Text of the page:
Posts Tagged ‘Harvard Business School’

Ins and outs

July 10, 2009

The student:staff ratio at Harvard Business School will be taking a hit after it laid off staff and then announced a record intake for its MBA programme. Sixteen staff are being made redundant by the school, which has seen its $3bn endowment fund hit by the economic crisis. The total number of jobs lost will be increased once the non-replacement of retiring and temporary employees is taken into consideration. However, no faculty will affected.

The downturn has not been all bad news for HBS, though. On the positive side, the school’s 2011 MBA programme will be the largest ever, with 942 students already enrolled—42 more than the last intake—which it is attributing, at least in part, to uncertain times. A sluggish job market often leads to more people taking MBAs. Indeed a high proportion of enrolees have come from the beleaguered financial services sector.

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The Economist’s Business Education page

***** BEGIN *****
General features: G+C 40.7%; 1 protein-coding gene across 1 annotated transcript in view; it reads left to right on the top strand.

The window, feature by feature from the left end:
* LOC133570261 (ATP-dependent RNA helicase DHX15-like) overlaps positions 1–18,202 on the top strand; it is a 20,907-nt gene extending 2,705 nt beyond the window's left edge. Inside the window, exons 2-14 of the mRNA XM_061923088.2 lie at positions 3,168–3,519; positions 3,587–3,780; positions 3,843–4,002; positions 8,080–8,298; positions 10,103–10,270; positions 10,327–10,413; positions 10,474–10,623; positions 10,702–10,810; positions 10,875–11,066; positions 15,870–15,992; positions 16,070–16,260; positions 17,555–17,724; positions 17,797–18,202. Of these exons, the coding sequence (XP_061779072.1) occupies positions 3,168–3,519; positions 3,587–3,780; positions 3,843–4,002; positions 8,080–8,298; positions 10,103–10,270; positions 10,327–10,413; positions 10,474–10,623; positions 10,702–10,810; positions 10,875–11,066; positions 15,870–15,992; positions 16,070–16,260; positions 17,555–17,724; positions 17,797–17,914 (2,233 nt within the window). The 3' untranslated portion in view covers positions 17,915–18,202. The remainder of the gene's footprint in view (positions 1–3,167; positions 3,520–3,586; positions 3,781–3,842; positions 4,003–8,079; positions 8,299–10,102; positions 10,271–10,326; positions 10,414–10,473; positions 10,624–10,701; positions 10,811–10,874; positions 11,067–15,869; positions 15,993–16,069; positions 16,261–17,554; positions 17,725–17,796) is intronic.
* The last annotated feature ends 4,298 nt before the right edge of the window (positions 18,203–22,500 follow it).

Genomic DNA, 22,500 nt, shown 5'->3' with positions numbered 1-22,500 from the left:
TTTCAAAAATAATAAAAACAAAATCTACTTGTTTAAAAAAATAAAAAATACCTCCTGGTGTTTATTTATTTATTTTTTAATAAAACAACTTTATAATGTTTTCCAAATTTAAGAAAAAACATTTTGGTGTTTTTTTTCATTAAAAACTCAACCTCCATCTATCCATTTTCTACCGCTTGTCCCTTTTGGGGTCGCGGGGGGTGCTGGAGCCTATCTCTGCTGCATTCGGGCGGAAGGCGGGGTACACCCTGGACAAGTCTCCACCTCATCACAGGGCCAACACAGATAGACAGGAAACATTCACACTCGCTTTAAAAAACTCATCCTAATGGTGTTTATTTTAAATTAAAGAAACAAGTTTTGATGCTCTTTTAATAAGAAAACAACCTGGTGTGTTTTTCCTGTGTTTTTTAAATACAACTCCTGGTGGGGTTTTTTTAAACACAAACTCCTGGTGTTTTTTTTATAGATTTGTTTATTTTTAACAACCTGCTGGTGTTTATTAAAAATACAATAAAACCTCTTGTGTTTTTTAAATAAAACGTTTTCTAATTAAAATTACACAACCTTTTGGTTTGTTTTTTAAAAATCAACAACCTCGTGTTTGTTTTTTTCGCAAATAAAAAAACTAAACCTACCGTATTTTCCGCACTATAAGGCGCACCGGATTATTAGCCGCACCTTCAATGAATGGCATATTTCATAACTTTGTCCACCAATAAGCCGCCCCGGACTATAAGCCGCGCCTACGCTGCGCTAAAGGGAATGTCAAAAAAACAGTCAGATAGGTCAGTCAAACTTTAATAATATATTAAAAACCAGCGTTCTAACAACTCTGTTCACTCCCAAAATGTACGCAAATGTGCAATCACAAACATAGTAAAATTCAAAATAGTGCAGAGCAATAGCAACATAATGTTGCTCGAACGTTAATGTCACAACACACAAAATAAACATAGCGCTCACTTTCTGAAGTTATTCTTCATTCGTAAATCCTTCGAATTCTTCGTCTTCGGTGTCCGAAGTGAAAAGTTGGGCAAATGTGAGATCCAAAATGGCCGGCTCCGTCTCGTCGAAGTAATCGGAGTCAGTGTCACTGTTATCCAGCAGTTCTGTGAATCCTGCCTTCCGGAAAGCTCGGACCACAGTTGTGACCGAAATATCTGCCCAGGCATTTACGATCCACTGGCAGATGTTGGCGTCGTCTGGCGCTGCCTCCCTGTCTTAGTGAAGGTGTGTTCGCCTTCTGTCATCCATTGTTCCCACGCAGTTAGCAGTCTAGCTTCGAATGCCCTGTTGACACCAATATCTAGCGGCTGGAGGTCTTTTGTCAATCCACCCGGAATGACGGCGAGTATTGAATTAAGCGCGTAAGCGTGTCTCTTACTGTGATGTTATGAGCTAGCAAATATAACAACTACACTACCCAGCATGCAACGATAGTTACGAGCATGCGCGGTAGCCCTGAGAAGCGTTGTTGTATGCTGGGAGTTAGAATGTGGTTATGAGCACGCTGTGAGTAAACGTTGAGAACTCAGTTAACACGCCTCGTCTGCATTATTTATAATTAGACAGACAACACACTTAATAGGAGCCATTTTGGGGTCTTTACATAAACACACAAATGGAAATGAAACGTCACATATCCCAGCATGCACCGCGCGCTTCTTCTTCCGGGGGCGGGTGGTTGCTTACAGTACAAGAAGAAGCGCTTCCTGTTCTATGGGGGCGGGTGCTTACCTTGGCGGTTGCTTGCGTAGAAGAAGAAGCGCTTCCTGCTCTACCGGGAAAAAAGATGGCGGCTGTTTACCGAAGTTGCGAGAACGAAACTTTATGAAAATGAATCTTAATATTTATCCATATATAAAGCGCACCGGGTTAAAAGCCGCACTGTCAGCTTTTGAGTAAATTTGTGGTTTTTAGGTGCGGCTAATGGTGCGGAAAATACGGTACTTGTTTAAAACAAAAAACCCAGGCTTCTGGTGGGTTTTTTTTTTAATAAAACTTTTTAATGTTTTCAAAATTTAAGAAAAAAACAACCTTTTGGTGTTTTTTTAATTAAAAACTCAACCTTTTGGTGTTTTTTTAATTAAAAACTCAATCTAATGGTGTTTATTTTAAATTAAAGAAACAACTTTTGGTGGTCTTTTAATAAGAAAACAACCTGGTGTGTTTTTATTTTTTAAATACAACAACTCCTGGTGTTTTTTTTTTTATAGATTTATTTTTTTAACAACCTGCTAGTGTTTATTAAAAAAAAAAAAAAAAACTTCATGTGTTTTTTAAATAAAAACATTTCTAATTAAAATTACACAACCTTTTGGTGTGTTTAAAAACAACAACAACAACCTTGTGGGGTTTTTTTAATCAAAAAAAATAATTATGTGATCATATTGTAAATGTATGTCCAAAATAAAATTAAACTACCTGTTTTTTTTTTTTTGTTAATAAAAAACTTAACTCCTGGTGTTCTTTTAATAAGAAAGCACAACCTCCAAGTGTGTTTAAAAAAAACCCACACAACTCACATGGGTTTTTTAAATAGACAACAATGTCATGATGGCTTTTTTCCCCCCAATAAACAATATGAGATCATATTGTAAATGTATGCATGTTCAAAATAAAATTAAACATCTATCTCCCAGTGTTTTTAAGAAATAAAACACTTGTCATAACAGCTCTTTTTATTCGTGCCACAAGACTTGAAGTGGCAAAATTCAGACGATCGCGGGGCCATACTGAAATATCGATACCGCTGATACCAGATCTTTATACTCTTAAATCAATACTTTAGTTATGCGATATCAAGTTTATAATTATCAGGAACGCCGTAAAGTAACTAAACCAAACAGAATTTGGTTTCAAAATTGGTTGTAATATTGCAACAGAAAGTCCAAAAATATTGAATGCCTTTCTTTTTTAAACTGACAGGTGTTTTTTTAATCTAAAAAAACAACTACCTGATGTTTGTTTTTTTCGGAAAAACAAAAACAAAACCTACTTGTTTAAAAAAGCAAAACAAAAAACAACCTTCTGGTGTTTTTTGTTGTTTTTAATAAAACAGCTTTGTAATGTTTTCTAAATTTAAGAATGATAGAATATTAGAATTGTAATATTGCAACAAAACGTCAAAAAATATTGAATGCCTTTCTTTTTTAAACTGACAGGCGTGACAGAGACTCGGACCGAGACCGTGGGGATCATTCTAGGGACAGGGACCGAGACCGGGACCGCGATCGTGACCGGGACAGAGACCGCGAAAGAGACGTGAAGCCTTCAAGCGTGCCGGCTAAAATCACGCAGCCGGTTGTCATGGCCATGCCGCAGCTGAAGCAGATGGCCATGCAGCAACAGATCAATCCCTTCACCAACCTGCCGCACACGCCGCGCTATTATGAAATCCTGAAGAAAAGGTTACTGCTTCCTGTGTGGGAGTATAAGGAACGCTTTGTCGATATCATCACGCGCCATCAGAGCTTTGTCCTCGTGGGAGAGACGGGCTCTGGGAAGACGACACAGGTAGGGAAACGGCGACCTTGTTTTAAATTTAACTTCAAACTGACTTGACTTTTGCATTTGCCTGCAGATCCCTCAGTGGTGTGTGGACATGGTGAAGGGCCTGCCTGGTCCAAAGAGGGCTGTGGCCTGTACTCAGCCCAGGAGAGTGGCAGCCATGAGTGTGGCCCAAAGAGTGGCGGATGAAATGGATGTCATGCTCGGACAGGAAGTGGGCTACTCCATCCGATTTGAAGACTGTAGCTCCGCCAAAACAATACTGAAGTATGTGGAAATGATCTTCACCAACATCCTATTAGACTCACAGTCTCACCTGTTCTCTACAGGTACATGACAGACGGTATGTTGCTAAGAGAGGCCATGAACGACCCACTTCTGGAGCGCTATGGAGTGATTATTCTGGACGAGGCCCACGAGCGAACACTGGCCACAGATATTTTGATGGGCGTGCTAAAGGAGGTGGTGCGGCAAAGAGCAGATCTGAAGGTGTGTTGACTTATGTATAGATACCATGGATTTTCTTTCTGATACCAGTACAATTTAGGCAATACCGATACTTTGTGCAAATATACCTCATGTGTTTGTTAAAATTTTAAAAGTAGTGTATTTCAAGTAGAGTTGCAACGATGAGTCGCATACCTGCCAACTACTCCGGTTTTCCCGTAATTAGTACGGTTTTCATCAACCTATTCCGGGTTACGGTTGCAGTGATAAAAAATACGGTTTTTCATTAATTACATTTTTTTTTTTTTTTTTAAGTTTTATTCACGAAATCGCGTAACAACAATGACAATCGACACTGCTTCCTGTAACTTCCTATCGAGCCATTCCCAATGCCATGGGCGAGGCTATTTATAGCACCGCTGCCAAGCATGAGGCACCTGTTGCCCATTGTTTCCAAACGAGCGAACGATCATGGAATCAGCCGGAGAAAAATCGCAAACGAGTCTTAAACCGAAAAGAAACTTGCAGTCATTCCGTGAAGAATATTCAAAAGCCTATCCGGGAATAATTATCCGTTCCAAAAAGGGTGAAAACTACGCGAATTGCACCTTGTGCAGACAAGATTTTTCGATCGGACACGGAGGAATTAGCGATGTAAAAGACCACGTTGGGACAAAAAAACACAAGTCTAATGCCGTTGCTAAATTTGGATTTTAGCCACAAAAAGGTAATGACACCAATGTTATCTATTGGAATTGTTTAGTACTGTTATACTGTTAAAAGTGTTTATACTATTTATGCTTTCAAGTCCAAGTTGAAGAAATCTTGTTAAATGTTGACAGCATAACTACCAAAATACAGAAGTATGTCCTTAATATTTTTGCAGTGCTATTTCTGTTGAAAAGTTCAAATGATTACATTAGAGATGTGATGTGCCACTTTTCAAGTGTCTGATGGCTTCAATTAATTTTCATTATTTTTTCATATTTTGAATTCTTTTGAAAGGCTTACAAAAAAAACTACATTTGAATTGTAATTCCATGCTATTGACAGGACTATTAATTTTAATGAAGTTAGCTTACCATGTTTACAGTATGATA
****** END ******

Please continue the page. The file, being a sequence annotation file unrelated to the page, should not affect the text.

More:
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A rare tweet

June 9, 2009

A recent study from Harvard Business School has dared raise one of the most important unspoken questions since a small boy wondered aloud why that Emperor fellow was naked. Exactly what is the point of Twitter? The technorati—and the media—may be enamoured with the micro social-networking site, where people can keep their “followers” informed of their every move in 140 characters or fewer, but, it turns out, very few others are. The study, conducted by Bill Heil, a Harvard student, found that Twitter’s usage patterns are different from other on-line social networks. “A typical Twitter user contributes very rarely,” says the report. “Among Twitter users, the median number of lifetime tweets per user is one. This translates into over half of Twitter users tweeting less than once every 74 days.” The study, which examined the activity of over 300,000 people who had signed up to the site, also found that the top 10% of users accounted for over 90% of tweets.